Singer/guitarist Dan Auerbach discusses producing Dr. John and playing larger venues (no big thing in the latter case).
Don't tell this to the Replacements, but sometimes the good bands do win. Hard-working, underground rock groups can come up through the grimy ranks of 7th Street Entry-sized clubs, put 300,000 miles on a tour van and wind up breaking through to mass audiences.
Case in point: The Black Keys, who hit Target Center Tuesday just two short years after they last played First Avenue. In that time, the metallic blues-punk duo from rusty Akron, Ohio, issued two hit albums with broadened song hooks and tightened chug-chug-chugga grooves but also plenty of raw garage-band power. Childhood pals Dan Auerbach (singer/guitarist) and Patrick Carney (drummer) also added more bravado and brawny muscle to the latest record, "El Camino," as if it were made with arenas in mind.
Auerbach, however, denies that was the case.
"We were just trying to make catchy rock 'n' roll songs," he said, calling from a tour stop in Denver. "We weren't really thinking about venues while we were recording. We're not calculating enough to do that."
Auerbach actually is quite a crafty record-maker these days. He produced the acclaimed new Dr. John album, "Locked Down," and has many more producer gigs in the works for such lesser-known acts as Hanni El Khatib, Jeff the Brotherhood and Bombino.
But first comes the Keys tour. Here is Auerbach's report from the road.
Q How are the Black Keys different playing to 10,000-20,000 people vs. 200?
A It doesn't matter, honestly. It all comes down to audience participation. If the audience is into it, whether there's 150 people or 20,000, it's going to be great. If the audience is just standing there and not into it, then it's going to be boring.
But really, we haven't played 200-capacity venues for a long time. At a certain point, they all feel pretty big. You still feel a certain distance away from the audience at First Avenue. The only real difference now is we've got bigger lights and stuff like that, but what we do as musicians -- which is hopefully what's still most important -- hasn't really changed.
Q You guys expanded to a four-piece on your last tour but then went back to just the two of you to record "El Camino." How and when do you decide to work as a duo?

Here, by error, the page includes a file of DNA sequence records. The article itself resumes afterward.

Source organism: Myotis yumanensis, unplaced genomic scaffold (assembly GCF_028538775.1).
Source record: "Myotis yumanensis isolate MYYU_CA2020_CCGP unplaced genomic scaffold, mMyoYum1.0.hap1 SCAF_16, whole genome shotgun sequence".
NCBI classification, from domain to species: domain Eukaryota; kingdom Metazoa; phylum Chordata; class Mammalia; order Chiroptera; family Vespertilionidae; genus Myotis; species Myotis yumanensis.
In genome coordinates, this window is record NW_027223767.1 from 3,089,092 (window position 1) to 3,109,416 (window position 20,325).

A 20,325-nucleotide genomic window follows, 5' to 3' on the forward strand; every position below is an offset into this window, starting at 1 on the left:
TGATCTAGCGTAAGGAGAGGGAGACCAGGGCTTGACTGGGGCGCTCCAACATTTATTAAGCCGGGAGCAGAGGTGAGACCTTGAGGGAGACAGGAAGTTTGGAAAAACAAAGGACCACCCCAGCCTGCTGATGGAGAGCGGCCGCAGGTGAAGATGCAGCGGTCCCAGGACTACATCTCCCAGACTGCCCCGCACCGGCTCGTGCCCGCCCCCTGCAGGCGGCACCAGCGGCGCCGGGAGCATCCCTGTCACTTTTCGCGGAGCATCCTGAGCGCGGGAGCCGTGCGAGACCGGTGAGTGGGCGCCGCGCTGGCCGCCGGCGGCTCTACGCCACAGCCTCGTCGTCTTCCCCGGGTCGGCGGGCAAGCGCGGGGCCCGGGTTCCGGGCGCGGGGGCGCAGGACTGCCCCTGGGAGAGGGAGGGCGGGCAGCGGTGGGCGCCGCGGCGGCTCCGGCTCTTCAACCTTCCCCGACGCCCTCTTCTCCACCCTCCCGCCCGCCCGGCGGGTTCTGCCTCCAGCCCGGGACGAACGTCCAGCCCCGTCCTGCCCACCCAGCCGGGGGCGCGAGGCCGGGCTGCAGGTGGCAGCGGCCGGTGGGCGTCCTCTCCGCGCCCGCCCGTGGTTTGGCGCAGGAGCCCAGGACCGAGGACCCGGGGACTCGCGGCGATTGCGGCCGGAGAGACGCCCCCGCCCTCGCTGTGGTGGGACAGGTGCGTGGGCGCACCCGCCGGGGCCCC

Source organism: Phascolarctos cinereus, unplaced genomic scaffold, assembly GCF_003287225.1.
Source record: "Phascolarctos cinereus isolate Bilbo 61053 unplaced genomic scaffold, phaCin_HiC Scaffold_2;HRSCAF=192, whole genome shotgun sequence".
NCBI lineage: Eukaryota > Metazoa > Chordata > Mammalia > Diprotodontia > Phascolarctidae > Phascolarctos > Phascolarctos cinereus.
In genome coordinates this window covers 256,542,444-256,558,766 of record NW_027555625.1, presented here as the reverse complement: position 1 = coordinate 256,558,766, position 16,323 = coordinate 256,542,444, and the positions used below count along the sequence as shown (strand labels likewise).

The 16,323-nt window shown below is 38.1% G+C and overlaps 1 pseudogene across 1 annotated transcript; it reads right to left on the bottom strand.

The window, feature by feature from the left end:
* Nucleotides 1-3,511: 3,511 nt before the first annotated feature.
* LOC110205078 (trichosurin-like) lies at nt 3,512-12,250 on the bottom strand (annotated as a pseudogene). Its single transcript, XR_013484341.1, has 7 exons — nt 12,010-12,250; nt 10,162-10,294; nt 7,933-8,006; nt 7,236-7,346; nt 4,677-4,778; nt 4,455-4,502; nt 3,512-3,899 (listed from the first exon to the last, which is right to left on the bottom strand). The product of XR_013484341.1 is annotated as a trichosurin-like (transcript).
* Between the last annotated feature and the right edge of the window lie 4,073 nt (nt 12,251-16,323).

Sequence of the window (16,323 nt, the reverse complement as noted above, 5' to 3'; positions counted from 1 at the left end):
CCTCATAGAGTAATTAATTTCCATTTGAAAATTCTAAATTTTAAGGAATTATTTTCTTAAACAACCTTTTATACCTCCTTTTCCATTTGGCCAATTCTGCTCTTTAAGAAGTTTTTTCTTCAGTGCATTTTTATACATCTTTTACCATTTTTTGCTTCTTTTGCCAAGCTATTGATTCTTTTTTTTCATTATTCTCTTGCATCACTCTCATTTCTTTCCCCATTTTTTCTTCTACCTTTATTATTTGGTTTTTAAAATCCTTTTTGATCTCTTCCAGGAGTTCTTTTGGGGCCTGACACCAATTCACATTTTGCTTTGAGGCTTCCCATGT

A It was never a shtick for us, being a two-piece band. Our first record had bass on it, Moog synthesizer and dubbed vocals. It was never strictly guitar/drums. We just couldn't find any other musicians to play with us. No one we auditioned back then clicked. So we went out as a two-piece. Now, we have the luxury of bringing a couple guys out and recreating the songs how they sound on the records.
It's more entertaining for me as a musician to be able to come out and play as a four-piece and as a two-piece. It's a blast to go back and forth. The parts we play as a two-piece feel that much more special, and then when we turn into a four-piece it feels that much bigger. We think it's a cool thing, and we feel lucky to get to do it.
Q Why did you move to Nashville and build your studio there before "El Camino"?
A I wanted to get out of Akron, but I didn't want to go to New York or L.A. or anywhere that's cold in winter like Akron. I had been going to Nashville since I was a kid and always liked it. Right after the flood [in Nashville in May 2010], I went there and hung out with my buddy Patrick Keeler of the Greenhornes and Raconteurs. He showed me around, and it felt great. So I gave Nashville a shot, and it's been nothing but amazing. Then three or four months after I moved there, Pat [Carney] made the jump from New York. He lives right down the street now.
Q How would you explain the magic that happened when you brought Dr. John [Mac Rebennack] there?
A Record production is a hard thing to quantify. But I suppose it came down to the right musicians at the right time, and Mac was feeling energized. It got him out of his comfort zone. He was inspired by the new people around him, and I and everyone else was inspired by him.
Everything he does is so unique and just so him. His playing matches his personality so perfectly. He's so behind-the-beat, so laid-back. It's like he just leaves this trail of molasses when he walks around, things slow down and thicken.
Q How and why do you find the time to squeeze in all your other producer gigs?
A It's getting harder. But we still get time off, so I cram a lot in then. Every time I work on a new record, I learn something new, and I get to bring that to every project I do.
Q CBS's "Sunday Morning" filmed you guys getting into your Akron high school's hall of fame. How did that feel?
A It was bizarre. I hadn't been there since I graduated, and nothing had changed. Everything was the same: the chairs, the desks, the stains on the windows. [The hall of fame] is actually pretty impressive: Chrissie Hynde [of the Pretenders] is in it, the woman astronaut in the space shuttle Challenger explosion [Judith Resnik] and a couple guys from Devo.
Q CBS asked your dad about encouraging you guys early on. He said, "How can you not support hard work and passion?" How perfect was that?
A That was good, and true. He supported us from the beginning. I remember Pat's drum kit exploding at one of our very first gigs, and he gave us money to go buy nice drum hardware. He always believed in us, and he pushed me to play music because he knew I loved it.
And, yeah, it's always been about that. I don't do this because I want to be a rock star. I'm a musician, and it's what I love to do.
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